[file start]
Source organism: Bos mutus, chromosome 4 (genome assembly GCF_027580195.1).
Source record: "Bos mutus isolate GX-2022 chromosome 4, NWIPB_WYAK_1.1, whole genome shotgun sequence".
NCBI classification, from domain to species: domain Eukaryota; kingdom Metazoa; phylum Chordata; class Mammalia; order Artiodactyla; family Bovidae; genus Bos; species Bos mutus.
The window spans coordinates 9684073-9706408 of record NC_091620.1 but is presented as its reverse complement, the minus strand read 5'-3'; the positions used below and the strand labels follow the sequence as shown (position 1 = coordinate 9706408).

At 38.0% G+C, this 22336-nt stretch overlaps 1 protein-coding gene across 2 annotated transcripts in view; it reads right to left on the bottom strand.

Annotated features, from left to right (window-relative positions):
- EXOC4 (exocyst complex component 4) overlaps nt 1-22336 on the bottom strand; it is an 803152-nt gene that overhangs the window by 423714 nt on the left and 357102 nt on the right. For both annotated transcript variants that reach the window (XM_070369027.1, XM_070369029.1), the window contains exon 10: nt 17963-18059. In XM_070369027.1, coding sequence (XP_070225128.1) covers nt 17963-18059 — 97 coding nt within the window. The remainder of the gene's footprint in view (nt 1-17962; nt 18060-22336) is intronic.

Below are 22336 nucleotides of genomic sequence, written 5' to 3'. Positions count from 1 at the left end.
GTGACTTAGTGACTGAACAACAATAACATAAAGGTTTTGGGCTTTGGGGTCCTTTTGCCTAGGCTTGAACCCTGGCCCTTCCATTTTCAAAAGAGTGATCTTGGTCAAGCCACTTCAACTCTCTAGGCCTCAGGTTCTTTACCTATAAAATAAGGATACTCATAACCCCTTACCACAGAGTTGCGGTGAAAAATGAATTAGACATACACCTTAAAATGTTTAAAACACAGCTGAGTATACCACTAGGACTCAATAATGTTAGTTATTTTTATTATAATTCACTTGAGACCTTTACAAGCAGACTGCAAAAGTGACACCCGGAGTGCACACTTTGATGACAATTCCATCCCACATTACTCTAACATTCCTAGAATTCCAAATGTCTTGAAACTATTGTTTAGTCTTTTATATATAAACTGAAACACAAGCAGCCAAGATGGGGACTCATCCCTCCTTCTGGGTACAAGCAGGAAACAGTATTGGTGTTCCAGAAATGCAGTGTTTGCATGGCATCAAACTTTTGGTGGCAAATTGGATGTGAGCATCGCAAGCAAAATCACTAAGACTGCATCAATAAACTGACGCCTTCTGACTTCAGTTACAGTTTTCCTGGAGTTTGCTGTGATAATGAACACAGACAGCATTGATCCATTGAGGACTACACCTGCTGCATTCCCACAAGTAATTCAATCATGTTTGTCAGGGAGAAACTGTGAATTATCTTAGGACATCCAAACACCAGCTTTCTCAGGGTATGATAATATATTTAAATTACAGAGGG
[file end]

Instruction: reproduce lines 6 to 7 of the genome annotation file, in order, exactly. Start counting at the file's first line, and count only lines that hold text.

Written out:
Annotated features, from left to right (window-relative positions):
- EXOC4 (exocyst complex component 4) overlaps nt 1-22336 on the bottom strand; it is an 803152-nt gene that overhangs the window by 423714 nt on the left and 357102 nt on the right. For both annotated transcript variants that reach the window (XM_070369027.1, XM_070369029.1), the window contains exon 10: nt 17963-18059. In XM_070369027.1, coding sequence (XP_070225128.1) covers nt 17963-18059 — 97 coding nt within the window. The remainder of the gene's footprint in view (nt 1-17962; nt 18060-22336) is intronic.